All children and families deserve a bright future. We know that when we all work together, our state has the ability to make this a reality. We do this by changing the conversation to focus on what really matters: putting our families first. TN Prospers is a non-partisan policy and advocacy group that works with everyone in the community who shares our goal of creating long lasting opportunities for all of our families, from cradle to career.
Backed by Seeding Success, our vision is to be at the forefront of creating policy that makes Tennessee a place where all children and families prosper.
Shelby County has led in innovation related to Voluntary Pre-K (VPK) inTennessee. By going the extra mile in providing wraparound services for all families with children enrolled in VPK, Shelby County is able to reach more low-income families with services such as health screeners, social workers, and other childhood development resources than traditional VPK programs.
In 2016, Tennessee had 138,100 STEM employees, and this number is projected to increase to 167,950 in 2026 (“The Demand for STEM,” 2).The demand in STEM jobs calls for a future workforce who will be well equipped for those roles. However, Shelby County Schools is facing a great shortage of teachers which has also impacted STEM subjects like math and College and Career TechnicalEducation.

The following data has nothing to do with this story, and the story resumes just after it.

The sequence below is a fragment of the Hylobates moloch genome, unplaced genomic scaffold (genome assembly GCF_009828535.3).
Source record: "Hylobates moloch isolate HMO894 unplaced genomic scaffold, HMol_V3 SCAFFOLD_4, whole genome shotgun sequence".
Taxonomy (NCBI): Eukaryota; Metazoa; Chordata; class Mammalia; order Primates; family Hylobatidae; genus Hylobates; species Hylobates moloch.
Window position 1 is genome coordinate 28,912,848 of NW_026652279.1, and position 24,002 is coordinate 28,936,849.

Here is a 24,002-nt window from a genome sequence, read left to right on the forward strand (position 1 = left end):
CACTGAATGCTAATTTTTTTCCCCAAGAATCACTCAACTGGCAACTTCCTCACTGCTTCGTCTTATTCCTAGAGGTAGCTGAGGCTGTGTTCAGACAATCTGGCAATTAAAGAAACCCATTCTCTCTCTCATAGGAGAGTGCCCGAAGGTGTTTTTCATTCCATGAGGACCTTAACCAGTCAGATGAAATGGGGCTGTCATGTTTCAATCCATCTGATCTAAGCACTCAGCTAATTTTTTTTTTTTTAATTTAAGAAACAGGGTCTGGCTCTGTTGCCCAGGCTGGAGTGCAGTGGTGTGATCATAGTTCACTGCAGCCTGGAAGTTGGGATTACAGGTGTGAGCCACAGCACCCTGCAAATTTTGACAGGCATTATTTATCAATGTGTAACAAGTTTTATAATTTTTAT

A majority of Opportunity Youth in Memphis hold High Schooldiplomas or High School equivalencies, and many have acquired at least somepostsecondary credits. Currently, there are tens of thousands of open job positions inShelby County, but the majority of those positions that pay a living wage require some postsecondary degree or a career and technical training credential.
In April of 2020, Public Chapter No. 454 task force dedicated to expanding computer science education throughout the state of Tennessee published a statewide plan featuring policy recommendations. Among six recommended policies, high school access to computer science education has been identified as the priority strategy. The high school computer science education policy recommendations suggest the development of a law that requires each public high school to offer one computer science course
In order for Tennessee to realize the full potential of its postsecondary system–as a lever for individual skill building, for social and economic mobility, and to build a competitive workforce–the needs of students from low-income backgrounds will demand policy intervention. Students of low income make up over 60 percent of those enrolled full time at Tennessee’s Community Colleges and Colleges of Applied Technology,